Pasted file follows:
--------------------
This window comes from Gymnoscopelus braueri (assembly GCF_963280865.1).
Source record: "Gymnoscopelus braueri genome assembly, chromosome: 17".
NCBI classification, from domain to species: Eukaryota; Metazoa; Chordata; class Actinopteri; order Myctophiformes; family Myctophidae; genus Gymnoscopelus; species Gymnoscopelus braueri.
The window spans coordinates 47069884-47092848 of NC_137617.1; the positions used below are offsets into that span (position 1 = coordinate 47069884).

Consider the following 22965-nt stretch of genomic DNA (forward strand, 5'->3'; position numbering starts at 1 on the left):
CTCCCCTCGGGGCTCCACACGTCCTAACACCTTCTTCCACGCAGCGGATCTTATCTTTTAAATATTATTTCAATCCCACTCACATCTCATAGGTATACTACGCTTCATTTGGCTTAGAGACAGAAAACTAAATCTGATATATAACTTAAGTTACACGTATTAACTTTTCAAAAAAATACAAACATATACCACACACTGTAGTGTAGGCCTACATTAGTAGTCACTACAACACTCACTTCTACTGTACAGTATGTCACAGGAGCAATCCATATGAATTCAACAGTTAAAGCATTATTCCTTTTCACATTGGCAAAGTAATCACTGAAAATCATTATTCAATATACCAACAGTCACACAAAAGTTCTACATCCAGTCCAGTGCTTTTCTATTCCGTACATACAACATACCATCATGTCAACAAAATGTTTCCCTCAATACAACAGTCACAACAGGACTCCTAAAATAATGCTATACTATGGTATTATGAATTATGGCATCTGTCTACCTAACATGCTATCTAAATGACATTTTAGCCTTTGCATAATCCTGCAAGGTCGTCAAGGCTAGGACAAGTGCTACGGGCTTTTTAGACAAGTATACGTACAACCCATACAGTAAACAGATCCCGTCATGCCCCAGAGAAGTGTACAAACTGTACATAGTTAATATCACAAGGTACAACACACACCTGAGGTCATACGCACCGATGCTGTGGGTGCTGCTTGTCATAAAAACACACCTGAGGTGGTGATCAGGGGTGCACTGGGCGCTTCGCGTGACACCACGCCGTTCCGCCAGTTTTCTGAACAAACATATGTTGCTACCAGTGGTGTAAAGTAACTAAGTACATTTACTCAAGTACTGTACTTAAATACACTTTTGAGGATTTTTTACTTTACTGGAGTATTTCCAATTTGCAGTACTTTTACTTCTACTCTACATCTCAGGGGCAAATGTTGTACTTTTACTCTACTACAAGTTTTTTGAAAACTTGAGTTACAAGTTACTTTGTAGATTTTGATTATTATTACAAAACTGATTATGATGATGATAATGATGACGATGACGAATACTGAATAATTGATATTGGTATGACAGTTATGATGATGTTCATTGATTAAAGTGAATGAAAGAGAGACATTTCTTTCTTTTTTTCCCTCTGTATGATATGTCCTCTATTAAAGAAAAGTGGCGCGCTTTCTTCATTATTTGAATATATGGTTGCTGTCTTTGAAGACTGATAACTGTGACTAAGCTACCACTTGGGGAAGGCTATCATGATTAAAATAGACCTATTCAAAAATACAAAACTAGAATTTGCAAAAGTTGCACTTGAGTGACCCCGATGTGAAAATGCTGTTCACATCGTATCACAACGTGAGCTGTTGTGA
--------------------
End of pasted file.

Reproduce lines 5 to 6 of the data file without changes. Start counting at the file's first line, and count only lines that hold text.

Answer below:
Consider the following 22965-nt stretch of genomic DNA (forward strand, 5'->3'; position numbering starts at 1 on the left):
CTCCCCTCGGGGCTCCACACGTCCTAACACCTTCTTCCACGCAGCGGATCTTATCTTTTAAATATTATTTCAATCCCACTCACATCTCATAGGTATACTACGCTTCATTTGGCTTAGAGACAGAAAACTAAATCTGATATATAACTTAAGTTACACGTATTAACTTTTCAAAAAAATACAAACATATACCACACACTGTAGTGTAGGCCTACATTAGTAGTCACTACAACACTCACTTCTACTGTACAGTATGTCACAGGAGCAATCCATATGAATTCAACAGTTAAAGCATTATTCCTTTTCACATTGGCAAAGTAATCACTGAAAATCATTATTCAATATACCAACAGTCACACAAAAGTTCTACATCCAGTCCAGTGCTTTTCTATTCCGTACATACAACATACCATCATGTCAACAAAATGTTTCCCTCAATACAACAGTCACAACAGGACTCCTAAAATAATGCTATACTATGGTATTATGAATTATGGCATCTGTCTACCTAACATGCTATCTAAATGACATTTTAGCCTTTGCATAATCCTGCAAGGTCGTCAAGGCTAGGACAAGTGCTACGGGCTTTTTAGACAAGTATACGTACAACCCATACAGTAAACAGATCCCGTCATGCCCCAGAGAAGTGTACAAACTGTACATAGTTAATATCACAAGGTACAACACACACCTGAGGTCATACGCACCGATGCTGTGGGTGCTGCTTGTCATAAAAACACACCTGAGGTGGTGATCAGGGGTGCACTGGGCGCTTCGCGTGACACCACGCCGTTCCGCCAGTTTTCTGAACAAACATATGTTGCTACCAGTGGTGTAAAGTAACTAAGTACATTTACTCAAGTACTGTACTTAAATACACTTTTGAGGATTTTTTACTTTACTGGAGTATTTCCAATTTGCAGTACTTTTACTTCTACTCTACATCTCAGGGGCAAATGTTGTACTTTTACTCTACTACAAGTTTTTTGAAAACTTGAGTTACAAGTTACTTTGTAGATTTTGATTATTATTACAAAACTGATTATGATGATGATAATGATGACGATGACGAATACTGAATAATTGATATTGGTATGACAGTTATGATGATGTTCATTGATTAAAGTGAATGAAAGAGAGACATTTCTTTCTTTTTTTCCCTCTGTATGATATGTCCTCTATTAAAGAAAAGTGGCGCGCTTTCTTCATTATTTGAATATATGGTTGCTGTCTTTGAAGACTGATAACTGTGACTAAGCTACCACTTGGGGAAGGCTATCATGATTAAAATAGACCTATTCAAAAATACAAAACTAGAATTTGCAAAAGTTGCACTTGAGTGACCCCGATGTGAAAATGCTGTTCACATCGTATCACAACGTGAGCTGTTGTGA